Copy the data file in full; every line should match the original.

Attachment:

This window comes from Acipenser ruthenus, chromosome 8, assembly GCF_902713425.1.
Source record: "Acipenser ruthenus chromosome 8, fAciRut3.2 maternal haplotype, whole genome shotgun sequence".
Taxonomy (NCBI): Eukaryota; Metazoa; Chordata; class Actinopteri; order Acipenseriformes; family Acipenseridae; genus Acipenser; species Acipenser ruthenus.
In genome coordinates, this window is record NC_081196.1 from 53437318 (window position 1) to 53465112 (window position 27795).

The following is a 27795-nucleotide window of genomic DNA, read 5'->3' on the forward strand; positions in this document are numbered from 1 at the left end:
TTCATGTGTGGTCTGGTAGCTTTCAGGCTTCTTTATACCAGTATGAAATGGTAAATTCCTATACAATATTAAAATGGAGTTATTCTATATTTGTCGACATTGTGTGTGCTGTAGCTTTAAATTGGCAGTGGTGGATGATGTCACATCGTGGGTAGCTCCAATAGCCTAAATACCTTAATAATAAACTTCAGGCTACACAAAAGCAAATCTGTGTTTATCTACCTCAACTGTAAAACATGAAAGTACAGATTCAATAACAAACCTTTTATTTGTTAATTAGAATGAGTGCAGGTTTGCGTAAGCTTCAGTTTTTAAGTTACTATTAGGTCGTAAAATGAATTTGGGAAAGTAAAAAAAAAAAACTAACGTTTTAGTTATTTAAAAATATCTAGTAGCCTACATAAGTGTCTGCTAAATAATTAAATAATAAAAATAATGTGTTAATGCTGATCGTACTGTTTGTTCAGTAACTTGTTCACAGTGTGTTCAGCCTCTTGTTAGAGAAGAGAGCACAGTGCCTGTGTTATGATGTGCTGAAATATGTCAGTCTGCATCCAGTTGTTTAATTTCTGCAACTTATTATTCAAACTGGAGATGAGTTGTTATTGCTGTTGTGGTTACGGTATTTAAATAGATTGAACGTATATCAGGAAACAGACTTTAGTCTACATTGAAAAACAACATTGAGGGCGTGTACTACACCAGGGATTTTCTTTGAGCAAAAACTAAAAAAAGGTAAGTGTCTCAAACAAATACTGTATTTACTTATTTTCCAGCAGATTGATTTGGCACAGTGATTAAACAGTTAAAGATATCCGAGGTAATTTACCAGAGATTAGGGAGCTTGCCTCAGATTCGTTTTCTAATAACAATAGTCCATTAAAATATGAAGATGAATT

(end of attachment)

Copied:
This window comes from Acipenser ruthenus, chromosome 8, assembly GCF_902713425.1.
Source record: "Acipenser ruthenus chromosome 8, fAciRut3.2 maternal haplotype, whole genome shotgun sequence".
Taxonomy (NCBI): Eukaryota; Metazoa; Chordata; class Actinopteri; order Acipenseriformes; family Acipenseridae; genus Acipenser; species Acipenser ruthenus.
In genome coordinates, this window is record NC_081196.1 from 53437318 (window position 1) to 53465112 (window position 27795).

The following is a 27795-nucleotide window of genomic DNA, read 5'->3' on the forward strand; positions in this document are numbered from 1 at the left end:
TTCATGTGTGGTCTGGTAGCTTTCAGGCTTCTTTATACCAGTATGAAATGGTAAATTCCTATACAATATTAAAATGGAGTTATTCTATATTTGTCGACATTGTGTGTGCTGTAGCTTTAAATTGGCAGTGGTGGATGATGTCACATCGTGGGTAGCTCCAATAGCCTAAATACCTTAATAATAAACTTCAGGCTACACAAAAGCAAATCTGTGTTTATCTACCTCAACTGTAAAACATGAAAGTACAGATTCAATAACAAACCTTTTATTTGTTAATTAGAATGAGTGCAGGTTTGCGTAAGCTTCAGTTTTTAAGTTACTATTAGGTCGTAAAATGAATTTGGGAAAGTAAAAAAAAAAAACTAACGTTTTAGTTATTTAAAAATATCTAGTAGCCTACATAAGTGTCTGCTAAATAATTAAATAATAAAAATAATGTGTTAATGCTGATCGTACTGTTTGTTCAGTAACTTGTTCACAGTGTGTTCAGCCTCTTGTTAGAGAAGAGAGCACAGTGCCTGTGTTATGATGTGCTGAAATATGTCAGTCTGCATCCAGTTGTTTAATTTCTGCAACTTATTATTCAAACTGGAGATGAGTTGTTATTGCTGTTGTGGTTACGGTATTTAAATAGATTGAACGTATATCAGGAAACAGACTTTAGTCTACATTGAAAAACAACATTGAGGGCGTGTACTACACCAGGGATTTTCTTTGAGCAAAAACTAAAAAAAGGTAAGTGTCTCAAACAAATACTGTATTTACTTATTTTCCAGCAGATTGATTTGGCACAGTGATTAAACAGTTAAAGATATCCGAGGTAATTTACCAGAGATTAGGGAGCTTGCCTCAGATTCGTTTTCTAATAACAATAGTCCATTAAAATATGAAGATGAATT